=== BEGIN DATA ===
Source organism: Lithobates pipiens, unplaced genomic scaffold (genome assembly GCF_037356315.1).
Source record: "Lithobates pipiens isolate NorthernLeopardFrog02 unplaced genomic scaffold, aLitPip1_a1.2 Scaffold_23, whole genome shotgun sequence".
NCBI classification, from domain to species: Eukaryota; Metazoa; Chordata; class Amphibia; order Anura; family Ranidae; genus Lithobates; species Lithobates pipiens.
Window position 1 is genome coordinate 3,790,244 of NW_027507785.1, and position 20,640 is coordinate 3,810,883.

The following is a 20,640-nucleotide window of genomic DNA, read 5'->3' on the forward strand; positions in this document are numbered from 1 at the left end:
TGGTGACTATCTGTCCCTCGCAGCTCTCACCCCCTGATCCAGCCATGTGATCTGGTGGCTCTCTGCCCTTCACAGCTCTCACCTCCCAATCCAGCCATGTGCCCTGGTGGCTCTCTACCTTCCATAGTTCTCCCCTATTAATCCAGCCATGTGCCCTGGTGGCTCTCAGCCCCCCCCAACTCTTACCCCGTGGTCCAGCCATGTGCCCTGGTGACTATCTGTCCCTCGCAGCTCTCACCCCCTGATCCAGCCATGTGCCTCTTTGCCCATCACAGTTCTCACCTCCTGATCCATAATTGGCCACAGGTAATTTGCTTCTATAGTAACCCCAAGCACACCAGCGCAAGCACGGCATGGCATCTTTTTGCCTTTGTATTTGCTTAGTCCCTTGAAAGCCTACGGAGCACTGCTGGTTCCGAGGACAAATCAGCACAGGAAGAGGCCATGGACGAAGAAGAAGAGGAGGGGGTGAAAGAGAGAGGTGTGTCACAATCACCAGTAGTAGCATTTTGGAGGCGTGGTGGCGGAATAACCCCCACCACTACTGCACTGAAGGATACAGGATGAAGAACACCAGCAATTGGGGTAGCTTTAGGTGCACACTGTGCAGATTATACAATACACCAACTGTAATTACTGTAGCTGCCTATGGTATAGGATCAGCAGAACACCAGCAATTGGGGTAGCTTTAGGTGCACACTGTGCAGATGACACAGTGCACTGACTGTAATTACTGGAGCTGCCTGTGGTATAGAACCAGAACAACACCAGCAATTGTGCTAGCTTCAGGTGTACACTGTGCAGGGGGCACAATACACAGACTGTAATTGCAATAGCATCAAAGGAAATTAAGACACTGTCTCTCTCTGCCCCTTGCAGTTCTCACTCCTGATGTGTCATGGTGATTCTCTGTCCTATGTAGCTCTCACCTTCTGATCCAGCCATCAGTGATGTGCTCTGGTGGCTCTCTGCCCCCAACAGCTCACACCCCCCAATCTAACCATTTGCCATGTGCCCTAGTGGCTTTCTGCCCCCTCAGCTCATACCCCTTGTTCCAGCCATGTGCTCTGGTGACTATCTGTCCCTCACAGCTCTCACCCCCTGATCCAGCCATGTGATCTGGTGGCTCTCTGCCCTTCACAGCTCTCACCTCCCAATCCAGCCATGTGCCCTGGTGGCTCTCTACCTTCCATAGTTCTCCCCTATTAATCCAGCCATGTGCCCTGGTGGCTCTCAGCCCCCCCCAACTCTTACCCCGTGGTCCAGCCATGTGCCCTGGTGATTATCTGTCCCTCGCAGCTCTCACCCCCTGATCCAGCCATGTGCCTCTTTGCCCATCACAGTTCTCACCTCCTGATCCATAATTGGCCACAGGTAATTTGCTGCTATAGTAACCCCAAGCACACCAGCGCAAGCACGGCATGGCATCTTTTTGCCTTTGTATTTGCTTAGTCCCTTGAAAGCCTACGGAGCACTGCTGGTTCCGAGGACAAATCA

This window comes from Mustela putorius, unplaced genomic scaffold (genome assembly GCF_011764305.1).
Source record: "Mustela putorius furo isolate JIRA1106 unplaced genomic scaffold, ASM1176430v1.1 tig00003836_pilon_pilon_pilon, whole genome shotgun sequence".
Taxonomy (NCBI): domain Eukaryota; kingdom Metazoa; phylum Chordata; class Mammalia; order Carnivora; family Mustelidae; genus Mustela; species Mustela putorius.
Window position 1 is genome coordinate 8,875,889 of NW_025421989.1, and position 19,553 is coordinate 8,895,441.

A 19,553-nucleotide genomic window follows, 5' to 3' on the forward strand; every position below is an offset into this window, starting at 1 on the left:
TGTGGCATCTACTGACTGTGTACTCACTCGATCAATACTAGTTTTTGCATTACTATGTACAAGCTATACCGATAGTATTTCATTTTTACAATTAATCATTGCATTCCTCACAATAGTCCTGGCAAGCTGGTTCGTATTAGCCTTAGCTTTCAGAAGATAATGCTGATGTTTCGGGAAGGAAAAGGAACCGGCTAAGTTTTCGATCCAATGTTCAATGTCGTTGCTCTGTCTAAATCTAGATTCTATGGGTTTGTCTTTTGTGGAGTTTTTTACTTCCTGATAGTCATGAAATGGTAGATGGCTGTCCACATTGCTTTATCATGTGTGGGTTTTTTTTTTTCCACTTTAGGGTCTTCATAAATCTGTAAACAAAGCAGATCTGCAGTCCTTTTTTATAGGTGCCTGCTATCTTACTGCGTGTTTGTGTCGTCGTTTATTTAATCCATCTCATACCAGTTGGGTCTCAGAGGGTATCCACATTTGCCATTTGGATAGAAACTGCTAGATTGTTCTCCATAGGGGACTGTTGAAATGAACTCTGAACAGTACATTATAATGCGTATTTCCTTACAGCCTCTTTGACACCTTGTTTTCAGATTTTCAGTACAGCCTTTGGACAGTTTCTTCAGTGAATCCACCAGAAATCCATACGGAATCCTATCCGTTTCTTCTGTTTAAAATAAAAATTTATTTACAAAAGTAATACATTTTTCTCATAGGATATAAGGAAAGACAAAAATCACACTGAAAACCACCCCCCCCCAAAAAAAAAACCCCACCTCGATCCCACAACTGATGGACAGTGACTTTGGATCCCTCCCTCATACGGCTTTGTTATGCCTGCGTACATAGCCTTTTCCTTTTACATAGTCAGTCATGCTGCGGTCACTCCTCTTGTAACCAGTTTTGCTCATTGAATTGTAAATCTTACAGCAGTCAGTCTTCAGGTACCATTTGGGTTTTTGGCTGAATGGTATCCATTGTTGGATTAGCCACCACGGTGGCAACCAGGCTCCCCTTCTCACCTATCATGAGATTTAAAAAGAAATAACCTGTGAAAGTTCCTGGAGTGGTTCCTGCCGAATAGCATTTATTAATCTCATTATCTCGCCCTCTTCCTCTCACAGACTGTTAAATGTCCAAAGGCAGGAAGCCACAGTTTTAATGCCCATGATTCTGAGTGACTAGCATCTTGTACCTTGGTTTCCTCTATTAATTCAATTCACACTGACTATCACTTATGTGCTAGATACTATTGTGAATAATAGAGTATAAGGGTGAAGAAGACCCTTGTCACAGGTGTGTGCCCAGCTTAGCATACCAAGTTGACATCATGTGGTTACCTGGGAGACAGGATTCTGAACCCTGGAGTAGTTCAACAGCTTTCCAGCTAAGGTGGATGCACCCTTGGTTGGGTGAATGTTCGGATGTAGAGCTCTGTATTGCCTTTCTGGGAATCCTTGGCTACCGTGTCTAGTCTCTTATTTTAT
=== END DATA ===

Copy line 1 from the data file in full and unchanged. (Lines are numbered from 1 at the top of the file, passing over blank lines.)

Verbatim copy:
Source organism: Lithobates pipiens, unplaced genomic scaffold (genome assembly GCF_037356315.1).